As the headline implies - this cover is very special. It is just about as philatelic as it gets. The sender is Mr. Qvist who was a known philatelist and also the receiver of another very rare cover cancelled Christiansted June 4 (please refer to the
section "First and Final days").
Cover sent on June 5 1903 from Christiansted to Frederiksted and returned on the same day. Backstamped Christiansted and Frederiksted June 5. The cover contains 4 bisected stamps originating from two stamps. A very rare cover.
SEVERAL FACTS AND CIRCUMSTANCES SET THIS COVER APART:
- It was sent June 5 - the day after the final day of authorized use of the bisected 4 cents.
- It was sent from Christiansted to Frederiksted and
returned on the same day (The mule cart carrying post between the two Post Offices made the trip twice a day).
- It seems highly coordinated as the receiver in Frederiksted Mr. Olsen - overwrites his name and redirects the cover
back to the sender Mr. Qvist in Christiansted.
- There are 4 bisected stamps on the cover
- Only 2 of the bisected stamps were cancelled leaving the other 2 untouched.
The 4 bisected stamps originate from 2 stamps. It has been verified that 2 single 4 cents stamps were bisected to 4 stamps. The two 4 cents stamps are Printing 3 Pos. 11 and 12. Pos. 12 has the oval flaw "White spot over the E in VEST". The use of a stamp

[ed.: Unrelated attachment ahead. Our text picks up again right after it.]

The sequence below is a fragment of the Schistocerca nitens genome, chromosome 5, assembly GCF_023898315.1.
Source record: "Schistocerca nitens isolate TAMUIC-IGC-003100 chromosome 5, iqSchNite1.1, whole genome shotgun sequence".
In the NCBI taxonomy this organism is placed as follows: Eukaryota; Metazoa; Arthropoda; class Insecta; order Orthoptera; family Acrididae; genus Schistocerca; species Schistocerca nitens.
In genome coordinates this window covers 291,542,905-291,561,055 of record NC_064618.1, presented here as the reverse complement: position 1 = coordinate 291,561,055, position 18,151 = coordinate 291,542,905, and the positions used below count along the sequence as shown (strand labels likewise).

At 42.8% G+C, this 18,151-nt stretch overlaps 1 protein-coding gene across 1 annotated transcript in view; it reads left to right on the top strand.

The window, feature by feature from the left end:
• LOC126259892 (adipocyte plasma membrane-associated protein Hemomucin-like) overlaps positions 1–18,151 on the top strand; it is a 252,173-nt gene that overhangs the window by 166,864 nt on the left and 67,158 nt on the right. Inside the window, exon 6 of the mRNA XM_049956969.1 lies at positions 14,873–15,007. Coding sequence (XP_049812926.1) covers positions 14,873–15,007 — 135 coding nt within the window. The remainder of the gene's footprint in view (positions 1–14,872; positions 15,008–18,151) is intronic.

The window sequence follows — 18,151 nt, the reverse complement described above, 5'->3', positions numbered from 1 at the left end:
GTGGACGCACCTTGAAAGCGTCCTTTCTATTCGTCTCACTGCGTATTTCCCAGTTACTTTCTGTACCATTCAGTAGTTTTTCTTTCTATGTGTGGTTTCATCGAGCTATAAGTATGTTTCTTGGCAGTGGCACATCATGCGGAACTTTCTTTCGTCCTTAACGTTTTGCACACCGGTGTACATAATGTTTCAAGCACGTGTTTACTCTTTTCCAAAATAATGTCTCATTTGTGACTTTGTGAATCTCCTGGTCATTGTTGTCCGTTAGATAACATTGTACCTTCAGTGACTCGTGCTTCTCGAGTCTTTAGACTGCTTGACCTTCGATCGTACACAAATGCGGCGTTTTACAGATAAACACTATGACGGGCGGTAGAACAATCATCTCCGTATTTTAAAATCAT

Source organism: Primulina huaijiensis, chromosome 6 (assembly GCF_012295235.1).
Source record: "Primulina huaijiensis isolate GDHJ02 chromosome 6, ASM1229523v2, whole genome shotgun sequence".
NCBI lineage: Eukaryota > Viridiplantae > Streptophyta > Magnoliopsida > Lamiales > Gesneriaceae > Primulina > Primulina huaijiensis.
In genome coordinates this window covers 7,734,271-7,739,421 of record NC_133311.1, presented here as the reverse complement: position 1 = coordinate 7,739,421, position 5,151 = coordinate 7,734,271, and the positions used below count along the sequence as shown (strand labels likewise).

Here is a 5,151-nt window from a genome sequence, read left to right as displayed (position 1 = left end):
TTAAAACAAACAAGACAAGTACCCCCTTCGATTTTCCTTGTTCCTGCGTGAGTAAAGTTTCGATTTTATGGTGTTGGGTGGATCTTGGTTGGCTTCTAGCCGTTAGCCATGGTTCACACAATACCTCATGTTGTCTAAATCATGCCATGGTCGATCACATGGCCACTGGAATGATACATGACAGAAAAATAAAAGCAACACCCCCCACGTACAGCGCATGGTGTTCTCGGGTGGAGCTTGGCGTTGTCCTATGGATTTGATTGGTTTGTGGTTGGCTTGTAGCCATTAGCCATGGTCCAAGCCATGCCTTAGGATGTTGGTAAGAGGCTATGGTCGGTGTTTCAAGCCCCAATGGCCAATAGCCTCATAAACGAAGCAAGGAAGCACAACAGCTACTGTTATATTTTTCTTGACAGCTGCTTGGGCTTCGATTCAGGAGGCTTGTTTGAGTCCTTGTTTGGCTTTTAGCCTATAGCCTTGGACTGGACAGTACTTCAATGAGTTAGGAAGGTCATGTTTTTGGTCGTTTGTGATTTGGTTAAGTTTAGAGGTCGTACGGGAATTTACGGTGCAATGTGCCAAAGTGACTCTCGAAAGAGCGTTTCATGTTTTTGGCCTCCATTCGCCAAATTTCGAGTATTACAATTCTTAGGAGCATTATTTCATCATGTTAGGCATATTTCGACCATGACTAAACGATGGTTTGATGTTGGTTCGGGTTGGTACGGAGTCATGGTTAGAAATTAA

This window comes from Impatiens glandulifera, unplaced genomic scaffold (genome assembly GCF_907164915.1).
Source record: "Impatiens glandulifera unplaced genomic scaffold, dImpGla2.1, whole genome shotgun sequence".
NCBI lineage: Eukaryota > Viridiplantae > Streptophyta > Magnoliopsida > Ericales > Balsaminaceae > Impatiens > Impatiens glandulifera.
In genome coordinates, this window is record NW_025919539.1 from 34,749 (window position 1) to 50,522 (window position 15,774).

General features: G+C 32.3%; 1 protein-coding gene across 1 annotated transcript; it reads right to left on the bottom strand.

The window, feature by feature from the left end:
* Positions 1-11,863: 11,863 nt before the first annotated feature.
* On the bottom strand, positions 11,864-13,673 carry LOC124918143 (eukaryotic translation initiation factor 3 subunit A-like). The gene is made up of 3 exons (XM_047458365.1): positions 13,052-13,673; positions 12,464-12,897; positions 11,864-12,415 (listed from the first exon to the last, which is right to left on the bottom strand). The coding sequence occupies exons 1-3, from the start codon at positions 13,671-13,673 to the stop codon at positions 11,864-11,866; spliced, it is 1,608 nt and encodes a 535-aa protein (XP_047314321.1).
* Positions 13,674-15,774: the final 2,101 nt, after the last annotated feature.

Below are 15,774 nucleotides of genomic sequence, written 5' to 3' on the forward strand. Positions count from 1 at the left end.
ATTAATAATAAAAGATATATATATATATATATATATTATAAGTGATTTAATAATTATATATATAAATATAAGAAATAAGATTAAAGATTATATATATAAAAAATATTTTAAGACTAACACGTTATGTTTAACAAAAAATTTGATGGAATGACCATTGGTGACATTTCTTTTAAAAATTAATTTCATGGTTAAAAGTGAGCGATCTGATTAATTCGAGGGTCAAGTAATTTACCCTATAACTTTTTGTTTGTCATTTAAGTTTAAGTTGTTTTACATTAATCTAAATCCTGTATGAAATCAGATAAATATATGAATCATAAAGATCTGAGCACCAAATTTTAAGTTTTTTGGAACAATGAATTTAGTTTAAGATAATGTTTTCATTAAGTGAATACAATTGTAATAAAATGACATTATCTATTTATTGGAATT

with an oval flaw highly underlines the philatelic motivation and strongly suggests that the sender put the bisected stamps on the cover himself.
- The cover is backstamped Frederiksted June 5 and Christiansted June 5.
Why were there 4 bisected stamps on the cover - did they plan to make another round of back and forth between Christiansted and Frederiksted?
On June 4 - it was decided
that the use of bisected 4 cents stamps should be put to an end. Interestingly - this was first published in the St. Croix Avis on June 6 (Saturday) as the St. Croix Avis did not publish on June 4 and 5.
This cover proves that
both St. Croix Post Offices accepted the use of bisected stamps on June 5 - though it is very likely that they would have known about the final day of use June 4 - prior to that day. Alternatively the news got to them during the day on June 5 and they therefore
regarded the cover as legitimate mail and cancelled it accordingly? The latter explanation I personally find hard to believe - as they must have been aware that the bisects came to an end on June 4. This due to the fact - that they had cancelled (at least
in Christiansted) a 2 cents Coat of Arms June 4. Please refer to the page "2 CENTS COAT OF ARMS".
I would happily hear any suggestions from you fellow collectors to help solve the puzzle of this most exciting and rare cover.
In V. Engstroms book "Danish West Indies Mails 1754-1917" there is a photo of the other known cover sent on June 5 by the same two gentlemen using the same procedure - but this cover only contains 2 bisected stamps.
Printing 3 pos. 11.
Printing 3 pos. 11.
Oval flaw - White spot over E in "VEST". Printing 3 pos. 12.